Wednesday, May 22, 2013

Stephenville Special

The artist Sonya Schonberger is visiting from Berlin, Germany.  While she is here mainly to be with Colette, I have been able to spend some time with her also.  Yesterday we ventured to the Port aux Port peninsula, which is about an hour south of Corner Brook and, I hope I can be forgiven for saying so, one of the more oddball places in Newfoundland.  I say that with the utmost affection.

Our first stop was the Our Lady of Mercy museum and church.  Sadly, neither were open.  Too early in the season, I guess.  The museum, especially, is one of my all-time favourites and a huge inspiration for my own project, The House Museum.  I knew Sonya would love it too, but alas, we could only peer in the windows while Lucy and I tried to describe the wonders that lay within.  The church is wooden, beautiful and huge, with a seating capacity for 1,000.  But, as my former mother-in-law so aptly observed about so many things undertaken in Newfoundland, "it just didn't work out".  The town never quite reached its goal as an economic hub, the people never came and the pews sat, largely, empty.  But the church remains and is impressive no matter that it is now an historic site rather than a going concern.

Nearby (and the reason for such hopeful church-building) is an abandoned limestone quarry in Aguathuna.  Over the years I have collected a lot of video and photographic documentation of this strange and wonderful and desolate place.  It was fun to see it fresh through Sonya's eyes.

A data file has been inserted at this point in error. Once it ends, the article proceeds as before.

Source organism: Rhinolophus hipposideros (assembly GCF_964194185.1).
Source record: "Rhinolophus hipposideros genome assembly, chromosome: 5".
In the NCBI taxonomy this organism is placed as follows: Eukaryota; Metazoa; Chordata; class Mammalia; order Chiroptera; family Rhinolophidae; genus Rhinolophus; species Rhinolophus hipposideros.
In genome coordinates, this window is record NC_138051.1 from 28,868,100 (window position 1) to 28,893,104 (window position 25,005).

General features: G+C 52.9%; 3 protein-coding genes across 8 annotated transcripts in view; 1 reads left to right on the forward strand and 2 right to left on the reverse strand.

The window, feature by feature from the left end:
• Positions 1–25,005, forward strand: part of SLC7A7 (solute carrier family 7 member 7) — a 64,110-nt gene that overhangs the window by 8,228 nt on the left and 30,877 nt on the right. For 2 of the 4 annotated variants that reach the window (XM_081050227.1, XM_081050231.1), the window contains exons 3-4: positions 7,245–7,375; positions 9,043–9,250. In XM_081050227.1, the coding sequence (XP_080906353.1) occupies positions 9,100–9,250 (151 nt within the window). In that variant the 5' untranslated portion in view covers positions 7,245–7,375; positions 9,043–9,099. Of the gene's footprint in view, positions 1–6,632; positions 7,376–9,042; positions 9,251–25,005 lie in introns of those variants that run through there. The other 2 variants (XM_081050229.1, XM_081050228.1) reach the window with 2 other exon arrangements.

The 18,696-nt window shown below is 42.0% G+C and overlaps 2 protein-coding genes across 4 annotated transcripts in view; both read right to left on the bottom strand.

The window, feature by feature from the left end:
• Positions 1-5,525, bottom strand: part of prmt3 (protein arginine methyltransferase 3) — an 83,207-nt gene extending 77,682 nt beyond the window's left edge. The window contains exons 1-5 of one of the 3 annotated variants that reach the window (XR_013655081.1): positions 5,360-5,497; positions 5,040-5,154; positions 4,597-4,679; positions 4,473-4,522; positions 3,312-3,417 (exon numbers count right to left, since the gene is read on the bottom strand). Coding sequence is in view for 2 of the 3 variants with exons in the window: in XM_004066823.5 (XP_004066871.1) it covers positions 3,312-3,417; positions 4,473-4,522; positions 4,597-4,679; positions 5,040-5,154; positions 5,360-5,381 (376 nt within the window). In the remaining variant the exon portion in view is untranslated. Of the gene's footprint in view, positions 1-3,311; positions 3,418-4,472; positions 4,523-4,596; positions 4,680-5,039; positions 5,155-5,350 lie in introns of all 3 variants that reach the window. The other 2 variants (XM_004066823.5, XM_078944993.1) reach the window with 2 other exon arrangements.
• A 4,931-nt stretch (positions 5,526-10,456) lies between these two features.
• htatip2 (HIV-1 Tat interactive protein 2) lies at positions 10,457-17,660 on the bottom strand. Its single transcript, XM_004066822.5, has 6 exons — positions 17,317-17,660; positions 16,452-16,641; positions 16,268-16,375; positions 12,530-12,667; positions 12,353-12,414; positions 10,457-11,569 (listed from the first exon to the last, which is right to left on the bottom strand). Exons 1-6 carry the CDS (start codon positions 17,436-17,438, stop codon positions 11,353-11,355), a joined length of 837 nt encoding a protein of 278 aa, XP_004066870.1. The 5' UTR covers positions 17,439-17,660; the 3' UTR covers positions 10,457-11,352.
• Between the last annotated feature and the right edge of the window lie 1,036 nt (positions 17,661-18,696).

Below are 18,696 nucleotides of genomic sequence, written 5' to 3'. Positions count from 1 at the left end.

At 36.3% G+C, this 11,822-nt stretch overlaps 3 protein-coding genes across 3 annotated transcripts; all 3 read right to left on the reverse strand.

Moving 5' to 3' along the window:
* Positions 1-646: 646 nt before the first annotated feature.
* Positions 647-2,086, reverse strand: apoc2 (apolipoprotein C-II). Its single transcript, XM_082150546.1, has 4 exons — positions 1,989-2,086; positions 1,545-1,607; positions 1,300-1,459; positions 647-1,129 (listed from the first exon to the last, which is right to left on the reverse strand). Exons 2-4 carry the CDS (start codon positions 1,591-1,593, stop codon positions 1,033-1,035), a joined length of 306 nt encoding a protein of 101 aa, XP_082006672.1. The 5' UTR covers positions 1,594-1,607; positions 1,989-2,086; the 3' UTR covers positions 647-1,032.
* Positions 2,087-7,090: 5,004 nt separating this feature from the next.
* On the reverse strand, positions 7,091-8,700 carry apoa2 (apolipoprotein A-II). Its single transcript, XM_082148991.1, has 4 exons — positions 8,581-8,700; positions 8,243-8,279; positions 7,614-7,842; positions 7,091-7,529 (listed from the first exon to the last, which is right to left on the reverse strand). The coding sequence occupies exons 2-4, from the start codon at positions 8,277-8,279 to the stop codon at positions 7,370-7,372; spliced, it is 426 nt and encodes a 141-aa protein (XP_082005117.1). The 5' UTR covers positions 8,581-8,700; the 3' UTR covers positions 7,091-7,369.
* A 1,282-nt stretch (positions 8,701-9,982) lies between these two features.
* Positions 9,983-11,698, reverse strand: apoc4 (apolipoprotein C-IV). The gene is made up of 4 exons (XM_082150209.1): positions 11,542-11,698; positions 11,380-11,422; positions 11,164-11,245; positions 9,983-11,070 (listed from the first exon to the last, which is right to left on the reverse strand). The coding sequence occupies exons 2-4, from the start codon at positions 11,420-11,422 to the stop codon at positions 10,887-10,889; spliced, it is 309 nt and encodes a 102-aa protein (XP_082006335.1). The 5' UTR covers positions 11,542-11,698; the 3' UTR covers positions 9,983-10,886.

Iron springs from an old mattress.

The water from the quarry site.
From the quarry, we moved on to a short visit with the alpacas - a must on any trip to the Port aux Port.  We didn't linger too long with our fibre-y friends, however, because our stomachs were beginning to rumble and we wanted to head to Stephenville, the home of the original Domino Pizza.  And by this, I mean the very first place called Domino Pizza.  They were later sued by the pizza chain over the name and, remarkably, the chain lost!  They tell their story on their menu, along with the claim that they are "...the cheapest on the island.  Some would venture to say all of Canada.  You be the judge."

We spent many moments contemplating what they meant by this exactly but then our pizza arrived and we were too busy eating it to judge its cheapness.

Stephenville, as you may recall, was the site of an American Air Force base in WWII and a good deal of evidence of that remains around town.  Much of the housing is still intact and in use.  The airport was functional until not so long ago.  Yet, there is a good bit of abandoned stuff to stir the emotions of anyone who ever found mystery and romance in a rusty, weed covered bit of equipment or crumbling warehouse.

You be the judge.

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